It’s President’s Day for the USA. For the NFL, it’s the first day that guys can receive offers to be paid a hell of a lot more than any USA president ever made.
On Monday, the two-week window opens for application of the franchise and transition tags. Like everyone else, I used to call it the period for using the franchise tag only. But with four franchise tags and two transition tags applied in 2014, the little-used transition tag has experienced a bit of a comeback.
A year ago, Saints tight end Jimmy Graham, Panthers defensive end Greg Hardy, Washington defensive end Brian Orakpo, and Jets kicker Nick Folk received the franchise tag. Graham signed a long-term deal after losing a grievance contending that he was actually a receiver for tag purposes, Hardy played one game and landed on the Commissioner-Exempt list after the release of the Ray Rice in-elevator video, Orakpo tore a pectoral muscle after generating 0.5 sacks in seven games, and Folk signed a multi-year contract with the Jets.
The Browns applied the transition tag to center Alex Mack, who signed an offer sheet with Jacksonville that the Browns quickly matched. The Steelers applied the transition tag to Jason Worilds, who signed the transition tender and was paid $11 million and change for 2014.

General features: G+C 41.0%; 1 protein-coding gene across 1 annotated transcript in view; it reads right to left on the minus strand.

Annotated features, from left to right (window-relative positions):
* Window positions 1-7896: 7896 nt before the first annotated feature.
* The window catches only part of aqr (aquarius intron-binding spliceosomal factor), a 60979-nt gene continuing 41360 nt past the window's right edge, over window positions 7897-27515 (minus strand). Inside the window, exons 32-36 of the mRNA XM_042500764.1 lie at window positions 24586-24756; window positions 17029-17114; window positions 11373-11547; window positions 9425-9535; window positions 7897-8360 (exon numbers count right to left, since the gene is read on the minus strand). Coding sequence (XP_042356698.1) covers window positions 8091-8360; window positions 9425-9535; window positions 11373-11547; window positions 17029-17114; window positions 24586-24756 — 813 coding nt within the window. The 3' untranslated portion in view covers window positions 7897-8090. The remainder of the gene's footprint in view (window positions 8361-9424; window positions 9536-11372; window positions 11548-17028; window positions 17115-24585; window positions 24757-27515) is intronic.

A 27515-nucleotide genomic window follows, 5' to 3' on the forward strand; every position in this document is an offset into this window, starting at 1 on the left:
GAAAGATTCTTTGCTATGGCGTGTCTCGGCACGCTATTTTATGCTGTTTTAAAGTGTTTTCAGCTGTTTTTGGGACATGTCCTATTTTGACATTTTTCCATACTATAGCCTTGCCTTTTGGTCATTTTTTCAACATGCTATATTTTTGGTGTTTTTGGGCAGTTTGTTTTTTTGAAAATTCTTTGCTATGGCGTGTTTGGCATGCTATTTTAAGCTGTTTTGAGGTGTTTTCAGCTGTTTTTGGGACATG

The tenders once were determined exclusively by cap numbers of the highest-paid players at a given position. The franchise tag came from the average of the five highest-paid players at the same position; the transition tag came from the average of the 10 highest-paid players.
The 2011 labor deal changed thank, tying the tags to the average percentage of the total salary cap that the average of the highest cap numbers at a given position consumed on a five-year basis. As the cap increases, the tags will increase. But the tags won’t increase at a rate disproportionate to cap growth.
Because of this new twist, the tag values aren’t known until the salary cap is determined for a given year. For 2015, that hasn’t happened yet.
The rule remains that a player with a high cap number in the prior year will instead receive a 20-percent raise, if the increased salary exceeds the franchise-tag number for his position. In the second year of being tagged, another 20-percent raise applies. If the player is tagged a third time, he gets a whopping 44-percent increase or the quarterback franchise tender, whichever is higher.
Which, as a practical matter, means that no player ever will be tagged three times.
We’ll find one the next 14 days who gets tagged the first time. Here’s PFT’s team-by-team look at the candidates.